Financial Aid Advice
• Call, E-mail, write, or, most persuasive of all, visit, the school's financial aid office and ask for a Professional Judgment Review. Be prepared to present your arguments and evidence in whatever format they request.
Has your favorite school awarded so much less aid than have other schools that you won't be able to afford your top choice?
• Analyze each school's true cost of attendance by adding up ALL the costs: tuition, fees, room, board, books, travel, and miscellaneous living expenses. Then subtract out only the free money (grants and scholarships) to make sure you're really comparing apples with apples.
• Compare the quality of the schools. Is your top choice highly ranked and the generous school a local community college or other school that isn't of the same quality? If so, take a moment to consider things from the school's point of view. Sometimes you get what you pay for.
• If the true cost of your favorite school is significantly higher than another school of a similar quality, BEFORE YOU SEND IN A DEPOSIT BY THE MAY 1 DEADLINE, draft a polite letter to the financial aid office of your top choice. Explain how much you would add to the school and what a loyal alumnus you would be, and how sad it would be if a few thousand dollars stood in the way of such a winning combination. Include a copy of the more generous award letter and ask diplomatically if your top choice might have overlooked something about your finances that the other school noticed.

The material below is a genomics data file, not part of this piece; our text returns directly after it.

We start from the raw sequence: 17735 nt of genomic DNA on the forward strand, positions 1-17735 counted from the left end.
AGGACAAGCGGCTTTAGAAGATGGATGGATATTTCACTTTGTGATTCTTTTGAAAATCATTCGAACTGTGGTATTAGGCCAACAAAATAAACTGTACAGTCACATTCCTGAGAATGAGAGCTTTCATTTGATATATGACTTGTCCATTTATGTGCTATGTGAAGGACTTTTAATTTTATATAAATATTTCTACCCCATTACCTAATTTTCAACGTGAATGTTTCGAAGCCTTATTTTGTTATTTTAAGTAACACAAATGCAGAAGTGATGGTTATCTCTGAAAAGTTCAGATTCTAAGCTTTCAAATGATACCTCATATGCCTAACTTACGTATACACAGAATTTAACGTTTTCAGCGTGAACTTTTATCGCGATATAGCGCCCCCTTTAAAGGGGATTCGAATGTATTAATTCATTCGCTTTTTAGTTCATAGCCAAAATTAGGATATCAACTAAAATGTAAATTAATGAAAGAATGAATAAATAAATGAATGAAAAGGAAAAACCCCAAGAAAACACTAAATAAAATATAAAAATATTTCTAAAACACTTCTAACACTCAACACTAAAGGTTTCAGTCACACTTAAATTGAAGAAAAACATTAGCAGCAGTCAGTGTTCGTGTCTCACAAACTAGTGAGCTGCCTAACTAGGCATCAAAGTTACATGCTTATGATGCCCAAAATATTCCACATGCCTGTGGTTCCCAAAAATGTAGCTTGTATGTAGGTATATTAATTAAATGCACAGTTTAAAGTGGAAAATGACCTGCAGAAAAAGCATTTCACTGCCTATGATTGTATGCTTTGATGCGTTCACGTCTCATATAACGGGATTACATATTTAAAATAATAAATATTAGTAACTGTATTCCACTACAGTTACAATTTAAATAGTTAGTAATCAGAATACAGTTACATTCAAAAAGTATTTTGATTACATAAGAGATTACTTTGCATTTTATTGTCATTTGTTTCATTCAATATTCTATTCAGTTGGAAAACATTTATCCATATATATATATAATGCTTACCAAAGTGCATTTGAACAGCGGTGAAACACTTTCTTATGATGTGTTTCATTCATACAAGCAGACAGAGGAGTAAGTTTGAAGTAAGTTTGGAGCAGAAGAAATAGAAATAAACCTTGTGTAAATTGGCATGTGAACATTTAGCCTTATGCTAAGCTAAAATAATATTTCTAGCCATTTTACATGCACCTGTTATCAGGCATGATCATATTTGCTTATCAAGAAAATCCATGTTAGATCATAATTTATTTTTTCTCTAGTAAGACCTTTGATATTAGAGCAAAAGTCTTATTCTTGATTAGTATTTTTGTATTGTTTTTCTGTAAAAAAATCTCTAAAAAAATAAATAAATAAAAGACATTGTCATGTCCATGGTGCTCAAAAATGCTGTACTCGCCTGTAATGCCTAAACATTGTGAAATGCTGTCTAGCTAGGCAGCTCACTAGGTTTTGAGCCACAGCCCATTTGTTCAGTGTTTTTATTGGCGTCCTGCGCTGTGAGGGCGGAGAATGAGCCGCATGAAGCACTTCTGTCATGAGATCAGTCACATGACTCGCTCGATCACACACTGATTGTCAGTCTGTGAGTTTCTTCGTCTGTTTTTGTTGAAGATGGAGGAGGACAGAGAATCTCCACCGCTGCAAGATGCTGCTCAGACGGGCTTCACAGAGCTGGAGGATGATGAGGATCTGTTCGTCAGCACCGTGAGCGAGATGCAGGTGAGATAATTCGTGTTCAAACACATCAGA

• Follow up a few days later with a telephone call, or, to show how serious you are, a personal visit. (Call and make an appointment, to be polite, of course.)
Can't afford your true costs?
• If you haven't already done so, fill out the FAFSA (and, if necessary, the PROFILE) immediately. Call the college's financial aid office and ask to apply for as much financial aid as possible.
• Calculate any potential savings that can be applied to reduce your true costs. Many middle-class families find that they are able to reap $2,000 to $3,000 in food, insurance, and miscellaneous savings when the student moves to college.
• Unless there's a good reason to the contrary, students should work summers AND during school and contribute a total of $4,000 a year toward college costs. Students should save $2,000 from a summer job to cover books and travel and should be able to earn another $2,000 to cover entertainment and miscellaneous expenses by working no more than 12 hours a week during school. (Working more than 15 hours a week has been shown to hurt studies.)
• The student can take on a reasonable amount of debt through the Stafford loan program. Freshmen are allowed to borrow $3,500. Sophomores can borrow $4,500. Upperclassmen can borrow $5,500.
• Find out if you are eligible to get any tax breaks such as the Hope or Lifetime Learning credits, or take an education deduction. Those could reduce April's tax bill by up to $2,000.
• Check to see if your employer has any education benefits.
• Apply for private scholarships.
• Consider delaying school for a volunteer year in AmeriCorps, VISTA, or similar program. You'll get a living stipend and $4,725 toward future college costs. Even better, a growing number of colleges are matching that grant with scholarships.
• Consider lower-cost educational options such as community college.
• Try studying and passing tests, such as the CLEP and DSSTs, to place out of the freshman year and thus reduce total educational costs.